the current flow in each row of the first matrix, starting from the first lead, is in a different direction across the matrix than the current flow in the respective row of the second matrix, starting from the first lead;
a plurality of nodes between resistors in the first matrix being connected to nominally equipotential nodes between resistors in the second matrix.
14. The resistor string of
15. The resistor string of
1, 2, . . . N numbering from the first lead, the first half and the second half of the electrical order of physical rows each alternate between rows above and rows below the physical middle of the matrix.16. The resistor string of
17. The resistor string of
1, physical row 7, physical row 3, physical row 5, physical row 6, physical row 4, physical row 8, physical row 2.18. The resistor string of
19. The resistor string of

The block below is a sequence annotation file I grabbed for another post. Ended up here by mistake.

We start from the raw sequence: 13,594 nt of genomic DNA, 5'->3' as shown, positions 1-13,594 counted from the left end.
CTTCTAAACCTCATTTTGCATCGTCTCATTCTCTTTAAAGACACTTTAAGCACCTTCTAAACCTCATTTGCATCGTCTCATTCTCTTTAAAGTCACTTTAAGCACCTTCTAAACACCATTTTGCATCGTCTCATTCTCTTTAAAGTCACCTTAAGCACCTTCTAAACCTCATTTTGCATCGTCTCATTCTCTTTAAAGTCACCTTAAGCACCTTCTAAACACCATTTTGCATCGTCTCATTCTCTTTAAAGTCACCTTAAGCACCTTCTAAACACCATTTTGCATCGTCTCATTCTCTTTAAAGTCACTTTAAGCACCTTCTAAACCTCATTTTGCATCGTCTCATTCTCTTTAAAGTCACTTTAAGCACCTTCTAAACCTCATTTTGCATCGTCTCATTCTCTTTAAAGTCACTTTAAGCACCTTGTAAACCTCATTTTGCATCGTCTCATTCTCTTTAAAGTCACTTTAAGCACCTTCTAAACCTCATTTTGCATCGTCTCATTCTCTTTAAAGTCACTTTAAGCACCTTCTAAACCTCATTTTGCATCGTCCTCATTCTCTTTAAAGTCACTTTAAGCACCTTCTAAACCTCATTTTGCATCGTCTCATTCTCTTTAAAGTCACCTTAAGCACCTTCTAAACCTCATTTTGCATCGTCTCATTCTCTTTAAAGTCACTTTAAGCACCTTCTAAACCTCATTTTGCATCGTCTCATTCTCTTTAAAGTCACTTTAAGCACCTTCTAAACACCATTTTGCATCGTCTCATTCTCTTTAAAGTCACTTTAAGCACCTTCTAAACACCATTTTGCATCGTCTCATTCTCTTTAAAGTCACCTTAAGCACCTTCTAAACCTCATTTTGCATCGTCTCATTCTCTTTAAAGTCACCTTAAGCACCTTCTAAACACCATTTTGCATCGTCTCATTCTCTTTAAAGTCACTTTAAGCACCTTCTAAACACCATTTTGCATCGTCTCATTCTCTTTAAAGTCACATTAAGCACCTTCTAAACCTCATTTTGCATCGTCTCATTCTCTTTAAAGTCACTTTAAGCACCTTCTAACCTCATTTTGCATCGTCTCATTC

Description 1. Field of the Invention The present invention relates to the field of resistor strings and resistor string matrices. 2. Prior Art The sources of Integral Non-Linearity (INL) and Differential Non-Linearity (DNL) in an integrated circuit resistor string can be generalized as the random mismatch between two adjacent resistors due to process imperfections, contact resistance, mask tolerances, diffraction effects, etc., and the macro-scale (i.e., greater than the dimensions of an individual resistor) resistivity gradients across the structure. To reduce such errors, techniques are known for laying out the resistor string in a manner to reduce the effect of the process variations. Such a prior art resistor string for reducing INL may be seen in FIG. Also known is a technique for switching between voltage taps so that charge on the various parasitic capacitances of the array cancel during a tap change, resulting in very low matrix perturbation (see U.S. Pat. No. 6,507,272). This technique is also used with the present invention. In one aspect of the invention, two nominally identical resistor strings, each of N nominally identical elements and N+1 intermediate nodes (including end-points), such as each with the sequencing of An example with M=2, N=8 will only have every other node connected, as illustrated in It will be appreciated by one of ordinary skill in the art that it is not important that interconnected nodes are arranged such that they are equally spaced around the intermediate nodes, such as, by way of example, every 4th intermediate node. It is possible to connect any number of equipotential nodes. Referring to In the above arrangement, each resistor string is preferably, but not necessarily, arranged in the optimum sequencing of In The present invention may also use the switching scheme of U.S. Pat. No. 6,507,272 so that charge on the various parasitic capacitances of the array cancel during a tap change, resulting in very low matrix perturbation. Consider by way of example, FIG. To select tap point A using n-channel transistors, COL Now consider what happens to the charges on the parasitic capacitors C Looking at this another way, C As all the rows in the matrix are in left/right pairs (direction of positive potential gradient), this cancellation happens across the entire matrix during a column change. Also, the tap change can be greater that one resistive element, for instance moving from tap A to tap E will also cause cancellation between the charge difference on C When considering a row change, e.g., from tap B to tap C, it can be seen that the potentials on C When changing both row and column, a combination of the above arguments is applicable and charges cancel as described for a change from tap A to tap B. Therefore, when moving from any tap in the matrix to any other tap in the matrix, the charges on parasitic capacitors cancel through a relatively low resistance path, resulting in very low overall perturbation and fast settling of the matrix node voltages. This new architecture as described above utilizes two back-to-back matrices, preferably each arranged with the sequencing of rows in accordance with FIG. It is preferable, but not essential, to use the interleaving architecture of It will be recognized by those with ordinary skill in the art that for M>1, in still another aspect of the invention, resistive elements in the “inactive” string can be combined, possibly to good advantage. For instance, in the example of While certain preferred embodiments of the present invention have been disclosed herein, such disclosure is only for purposes of understanding the exemplary embodiments and not by way of limitation of the invention. It will be obvious to those skilled in the art that various changes in form and detail may be made in the invention without departing from the spirit and scope of the invention as set out in the full scope of the following claims. Patent Citations